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Let’s Get Kids Back to Class

By Thoughts

Earlier this month, the White House announced its first-ever initiative to fight chronic absenteeism, Every Student, Every Day: A National Initiative to Address and Eliminate Chronic Absenteeism.

Then Secretary of Education, Arne Duncan, stated, “It’s common-sense—students have to be in their classrooms to learn, yet too many of our children, and most often our most vulnerable children, are missing almost a month or more of school every year.”


Attendance is foundational to student success. If kids aren’t in their seats, they aren’t learning.

I’ve known this to be true since I began teaching in a NYC public high school in 2008. Before entering the classroom, I had underestimated both the severity of absenteeism and the complacent response to this issue by many teachers whom I respected.

When I voiced my concerns about absenteeism, many colleagues told me, “you can’t force these students to come back to school.”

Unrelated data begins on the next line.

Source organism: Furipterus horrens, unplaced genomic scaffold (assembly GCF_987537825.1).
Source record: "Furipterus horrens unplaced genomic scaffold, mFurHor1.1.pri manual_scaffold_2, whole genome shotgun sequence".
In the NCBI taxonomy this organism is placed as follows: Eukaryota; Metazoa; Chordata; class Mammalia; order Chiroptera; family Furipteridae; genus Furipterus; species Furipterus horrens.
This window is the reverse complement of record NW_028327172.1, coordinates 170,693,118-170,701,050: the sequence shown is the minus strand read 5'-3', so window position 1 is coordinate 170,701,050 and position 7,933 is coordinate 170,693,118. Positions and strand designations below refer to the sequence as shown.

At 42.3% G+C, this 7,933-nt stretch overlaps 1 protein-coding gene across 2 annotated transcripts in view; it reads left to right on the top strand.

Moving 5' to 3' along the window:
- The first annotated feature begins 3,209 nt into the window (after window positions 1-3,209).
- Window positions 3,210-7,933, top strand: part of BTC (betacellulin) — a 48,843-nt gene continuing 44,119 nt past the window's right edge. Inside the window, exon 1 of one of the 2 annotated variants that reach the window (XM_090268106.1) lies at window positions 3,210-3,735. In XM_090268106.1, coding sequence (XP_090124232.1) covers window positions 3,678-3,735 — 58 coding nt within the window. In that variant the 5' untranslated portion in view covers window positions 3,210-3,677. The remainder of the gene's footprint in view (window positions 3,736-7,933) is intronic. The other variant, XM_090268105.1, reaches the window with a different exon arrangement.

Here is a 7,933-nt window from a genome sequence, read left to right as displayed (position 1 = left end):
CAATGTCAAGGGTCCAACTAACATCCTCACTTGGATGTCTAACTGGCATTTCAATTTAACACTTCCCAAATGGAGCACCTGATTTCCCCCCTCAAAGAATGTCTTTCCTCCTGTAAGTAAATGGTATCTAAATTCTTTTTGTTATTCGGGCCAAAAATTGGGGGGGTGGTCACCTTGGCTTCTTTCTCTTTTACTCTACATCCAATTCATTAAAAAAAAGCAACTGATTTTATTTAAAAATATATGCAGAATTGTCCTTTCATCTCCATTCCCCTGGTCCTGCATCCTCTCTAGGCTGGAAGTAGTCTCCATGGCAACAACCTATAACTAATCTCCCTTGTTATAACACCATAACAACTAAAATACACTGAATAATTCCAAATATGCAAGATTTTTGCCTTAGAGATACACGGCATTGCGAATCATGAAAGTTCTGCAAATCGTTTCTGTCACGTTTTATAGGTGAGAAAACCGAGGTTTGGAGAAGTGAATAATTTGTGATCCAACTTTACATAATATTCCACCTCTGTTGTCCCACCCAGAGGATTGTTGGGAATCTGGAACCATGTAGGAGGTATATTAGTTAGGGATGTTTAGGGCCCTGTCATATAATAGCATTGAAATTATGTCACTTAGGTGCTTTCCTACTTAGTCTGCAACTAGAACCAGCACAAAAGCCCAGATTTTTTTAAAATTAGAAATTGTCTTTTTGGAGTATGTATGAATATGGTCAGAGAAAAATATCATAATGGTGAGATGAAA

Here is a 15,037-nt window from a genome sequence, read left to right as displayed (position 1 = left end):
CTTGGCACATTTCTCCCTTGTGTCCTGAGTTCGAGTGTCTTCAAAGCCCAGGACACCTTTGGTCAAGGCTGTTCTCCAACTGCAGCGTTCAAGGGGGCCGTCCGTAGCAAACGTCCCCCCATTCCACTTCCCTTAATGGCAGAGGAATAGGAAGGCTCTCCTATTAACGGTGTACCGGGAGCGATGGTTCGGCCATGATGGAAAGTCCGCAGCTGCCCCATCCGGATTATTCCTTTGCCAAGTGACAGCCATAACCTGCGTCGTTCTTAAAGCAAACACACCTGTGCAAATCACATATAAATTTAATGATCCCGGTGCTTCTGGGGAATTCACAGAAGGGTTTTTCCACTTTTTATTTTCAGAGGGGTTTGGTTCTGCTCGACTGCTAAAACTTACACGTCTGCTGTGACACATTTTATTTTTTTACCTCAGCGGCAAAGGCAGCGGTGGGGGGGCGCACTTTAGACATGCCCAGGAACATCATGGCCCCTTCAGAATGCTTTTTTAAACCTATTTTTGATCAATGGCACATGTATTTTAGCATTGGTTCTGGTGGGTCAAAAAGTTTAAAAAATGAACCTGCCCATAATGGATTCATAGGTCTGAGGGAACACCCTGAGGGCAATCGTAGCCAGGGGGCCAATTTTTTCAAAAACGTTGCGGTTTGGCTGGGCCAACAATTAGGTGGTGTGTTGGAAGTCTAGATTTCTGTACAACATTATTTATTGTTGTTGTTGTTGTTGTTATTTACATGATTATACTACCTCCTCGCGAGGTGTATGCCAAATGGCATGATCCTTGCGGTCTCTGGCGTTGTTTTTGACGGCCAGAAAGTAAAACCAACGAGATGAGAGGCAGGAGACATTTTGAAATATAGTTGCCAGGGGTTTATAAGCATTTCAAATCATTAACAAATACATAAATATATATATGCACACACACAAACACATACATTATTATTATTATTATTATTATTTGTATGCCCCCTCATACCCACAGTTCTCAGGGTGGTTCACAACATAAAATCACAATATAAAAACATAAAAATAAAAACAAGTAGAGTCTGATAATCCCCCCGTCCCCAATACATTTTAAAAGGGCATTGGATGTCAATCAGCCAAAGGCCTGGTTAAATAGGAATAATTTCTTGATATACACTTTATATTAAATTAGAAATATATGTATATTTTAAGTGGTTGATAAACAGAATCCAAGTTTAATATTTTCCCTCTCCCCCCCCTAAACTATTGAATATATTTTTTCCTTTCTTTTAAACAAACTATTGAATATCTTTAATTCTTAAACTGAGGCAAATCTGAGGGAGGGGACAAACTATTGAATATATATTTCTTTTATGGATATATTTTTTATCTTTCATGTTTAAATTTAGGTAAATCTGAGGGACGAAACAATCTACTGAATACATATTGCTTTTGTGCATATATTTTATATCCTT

We must do more to change our mindset around this issue. We cannot be complacent about the fact that 5 to 7.5MM students miss a month of school each year in districts and schools throughout our country.

By raising public awareness of this issue, and by supporting schools to more deeply engage families, we can change the status quo and bring kids back to their classrooms.

At Kinvolved, we are proud to be at the forefront of this important national challenge, and we’re thrilled to see our political system making attendance improvement a priority.

Miriam Altman is Co-Founder and Chief Business Officer of Kinvolved. While an NYC public high school history teacher, Miriam worked to develop strategies to improve student attendance rates and leverage family involvement in school. She holds an MPA in Policy and Management from the Robert F. Wagner Graduate School of Public Service at New York University. She also holds an MA, Ed. in Secondary Social Studies Education from Lehman College and a BA with Honors in an Independent Concentration, News Media and Societal Change, from Brown University.

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